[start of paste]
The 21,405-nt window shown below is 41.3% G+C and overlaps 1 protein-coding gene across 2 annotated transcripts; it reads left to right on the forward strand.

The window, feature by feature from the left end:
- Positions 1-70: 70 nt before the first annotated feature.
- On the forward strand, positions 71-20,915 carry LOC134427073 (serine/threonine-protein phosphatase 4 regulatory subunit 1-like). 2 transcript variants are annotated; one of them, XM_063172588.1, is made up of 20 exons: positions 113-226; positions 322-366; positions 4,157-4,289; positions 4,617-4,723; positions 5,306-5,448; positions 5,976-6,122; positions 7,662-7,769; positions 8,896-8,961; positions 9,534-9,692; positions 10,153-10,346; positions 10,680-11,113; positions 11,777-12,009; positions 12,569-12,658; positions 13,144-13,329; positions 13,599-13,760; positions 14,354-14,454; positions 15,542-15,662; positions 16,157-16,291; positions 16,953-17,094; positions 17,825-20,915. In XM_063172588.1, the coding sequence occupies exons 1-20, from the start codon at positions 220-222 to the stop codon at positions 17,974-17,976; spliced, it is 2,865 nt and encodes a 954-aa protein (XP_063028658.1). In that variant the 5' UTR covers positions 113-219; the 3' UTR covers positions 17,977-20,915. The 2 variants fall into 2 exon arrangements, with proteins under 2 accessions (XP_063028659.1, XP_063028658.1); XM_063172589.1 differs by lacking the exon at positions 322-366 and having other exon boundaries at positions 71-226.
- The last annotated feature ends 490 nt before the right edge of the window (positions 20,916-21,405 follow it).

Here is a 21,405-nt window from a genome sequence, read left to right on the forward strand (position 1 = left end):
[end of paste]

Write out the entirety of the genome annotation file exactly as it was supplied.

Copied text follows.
The 21,405-nt window shown below is 41.3% G+C and overlaps 1 protein-coding gene across 2 annotated transcripts; it reads left to right on the forward strand.

The window, feature by feature from the left end:
- Positions 1-70: 70 nt before the first annotated feature.
- On the forward strand, positions 71-20,915 carry LOC134427073 (serine/threonine-protein phosphatase 4 regulatory subunit 1-like). 2 transcript variants are annotated; one of them, XM_063172588.1, is made up of 20 exons: positions 113-226; positions 322-366; positions 4,157-4,289; positions 4,617-4,723; positions 5,306-5,448; positions 5,976-6,122; positions 7,662-7,769; positions 8,896-8,961; positions 9,534-9,692; positions 10,153-10,346; positions 10,680-11,113; positions 11,777-12,009; positions 12,569-12,658; positions 13,144-13,329; positions 13,599-13,760; positions 14,354-14,454; positions 15,542-15,662; positions 16,157-16,291; positions 16,953-17,094; positions 17,825-20,915. In XM_063172588.1, the coding sequence occupies exons 1-20, from the start codon at positions 220-222 to the stop codon at positions 17,974-17,976; spliced, it is 2,865 nt and encodes a 954-aa protein (XP_063028658.1). In that variant the 5' UTR covers positions 113-219; the 3' UTR covers positions 17,977-20,915. The 2 variants fall into 2 exon arrangements, with proteins under 2 accessions (XP_063028659.1, XP_063028658.1); XM_063172589.1 differs by lacking the exon at positions 322-366 and having other exon boundaries at positions 71-226.
- The last annotated feature ends 490 nt before the right edge of the window (positions 20,916-21,405 follow it).

Here is a 21,405-nt window from a genome sequence, read left to right on the forward strand (position 1 = left end):